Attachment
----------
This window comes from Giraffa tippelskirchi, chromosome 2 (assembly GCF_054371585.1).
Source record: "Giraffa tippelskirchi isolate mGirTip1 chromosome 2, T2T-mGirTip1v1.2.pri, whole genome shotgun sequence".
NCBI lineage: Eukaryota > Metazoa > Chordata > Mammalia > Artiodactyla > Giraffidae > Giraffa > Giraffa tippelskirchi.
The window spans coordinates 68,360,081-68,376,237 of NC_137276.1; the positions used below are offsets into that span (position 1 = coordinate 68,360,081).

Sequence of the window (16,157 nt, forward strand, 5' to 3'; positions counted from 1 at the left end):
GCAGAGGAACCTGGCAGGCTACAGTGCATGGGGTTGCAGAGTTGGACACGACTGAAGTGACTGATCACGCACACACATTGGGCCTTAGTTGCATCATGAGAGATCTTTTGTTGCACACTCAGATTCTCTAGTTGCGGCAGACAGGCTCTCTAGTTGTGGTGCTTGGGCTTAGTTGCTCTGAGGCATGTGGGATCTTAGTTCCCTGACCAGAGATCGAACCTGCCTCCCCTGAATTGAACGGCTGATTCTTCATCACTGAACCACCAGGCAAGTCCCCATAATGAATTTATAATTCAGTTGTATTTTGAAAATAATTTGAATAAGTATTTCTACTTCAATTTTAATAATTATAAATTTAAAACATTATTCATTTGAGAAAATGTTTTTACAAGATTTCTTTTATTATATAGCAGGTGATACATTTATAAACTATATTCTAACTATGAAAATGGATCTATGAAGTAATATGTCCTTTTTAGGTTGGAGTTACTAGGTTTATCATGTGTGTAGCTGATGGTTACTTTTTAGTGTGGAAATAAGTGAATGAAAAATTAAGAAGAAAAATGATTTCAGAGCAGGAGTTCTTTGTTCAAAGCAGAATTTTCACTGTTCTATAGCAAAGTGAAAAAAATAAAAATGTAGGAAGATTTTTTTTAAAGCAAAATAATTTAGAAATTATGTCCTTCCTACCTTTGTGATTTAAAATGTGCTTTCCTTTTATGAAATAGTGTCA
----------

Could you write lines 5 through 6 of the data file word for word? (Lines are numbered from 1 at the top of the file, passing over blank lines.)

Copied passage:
Sequence of the window (16,157 nt, forward strand, 5' to 3'; positions counted from 1 at the left end):
GCAGAGGAACCTGGCAGGCTACAGTGCATGGGGTTGCAGAGTTGGACACGACTGAAGTGACTGATCACGCACACACATTGGGCCTTAGTTGCATCATGAGAGATCTTTTGTTGCACACTCAGATTCTCTAGTTGCGGCAGACAGGCTCTCTAGTTGTGGTGCTTGGGCTTAGTTGCTCTGAGGCATGTGGGATCTTAGTTCCCTGACCAGAGATCGAACCTGCCTCCCCTGAATTGAACGGCTGATTCTTCATCACTGAACCACCAGGCAAGTCCCCATAATGAATTTATAATTCAGTTGTATTTTGAAAATAATTTGAATAAGTATTTCTACTTCAATTTTAATAATTATAAATTTAAAACATTATTCATTTGAGAAAATGTTTTTACAAGATTTCTTTTATTATATAGCAGGTGATACATTTATAAACTATATTCTAACTATGAAAATGGATCTATGAAGTAATATGTCCTTTTTAGGTTGGAGTTACTAGGTTTATCATGTGTGTAGCTGATGGTTACTTTTTAGTGTGGAAATAAGTGAATGAAAAATTAAGAAGAAAAATGATTTCAGAGCAGGAGTTCTTTGTTCAAAGCAGAATTTTCACTGTTCTATAGCAAAGTGAAAAAAATAAAAATGTAGGAAGATTTTTTTTAAAGCAAAATAATTTAGAAATTATGTCCTTCCTACCTTTGTGATTTAAAATGTGCTTTCCTTTTATGAAATAGTGTCA